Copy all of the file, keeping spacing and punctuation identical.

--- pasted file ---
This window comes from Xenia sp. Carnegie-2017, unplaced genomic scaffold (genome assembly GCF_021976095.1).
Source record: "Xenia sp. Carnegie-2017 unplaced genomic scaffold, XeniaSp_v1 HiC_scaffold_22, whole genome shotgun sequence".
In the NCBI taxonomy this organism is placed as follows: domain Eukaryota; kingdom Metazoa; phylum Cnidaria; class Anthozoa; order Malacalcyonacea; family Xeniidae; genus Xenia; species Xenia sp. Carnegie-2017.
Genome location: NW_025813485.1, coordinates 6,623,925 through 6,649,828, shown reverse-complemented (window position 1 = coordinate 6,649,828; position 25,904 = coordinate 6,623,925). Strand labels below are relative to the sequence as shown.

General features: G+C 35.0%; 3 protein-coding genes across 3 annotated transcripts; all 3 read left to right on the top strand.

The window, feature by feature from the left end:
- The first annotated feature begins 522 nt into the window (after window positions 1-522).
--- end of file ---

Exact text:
This window comes from Xenia sp. Carnegie-2017, unplaced genomic scaffold (genome assembly GCF_021976095.1).
Source record: "Xenia sp. Carnegie-2017 unplaced genomic scaffold, XeniaSp_v1 HiC_scaffold_22, whole genome shotgun sequence".
In the NCBI taxonomy this organism is placed as follows: domain Eukaryota; kingdom Metazoa; phylum Cnidaria; class Anthozoa; order Malacalcyonacea; family Xeniidae; genus Xenia; species Xenia sp. Carnegie-2017.
Genome location: NW_025813485.1, coordinates 6,623,925 through 6,649,828, shown reverse-complemented (window position 1 = coordinate 6,649,828; position 25,904 = coordinate 6,623,925). Strand labels below are relative to the sequence as shown.

General features: G+C 35.0%; 3 protein-coding genes across 3 annotated transcripts; all 3 read left to right on the top strand.

The window, feature by feature from the left end:
- The first annotated feature begins 522 nt into the window (after window positions 1-522).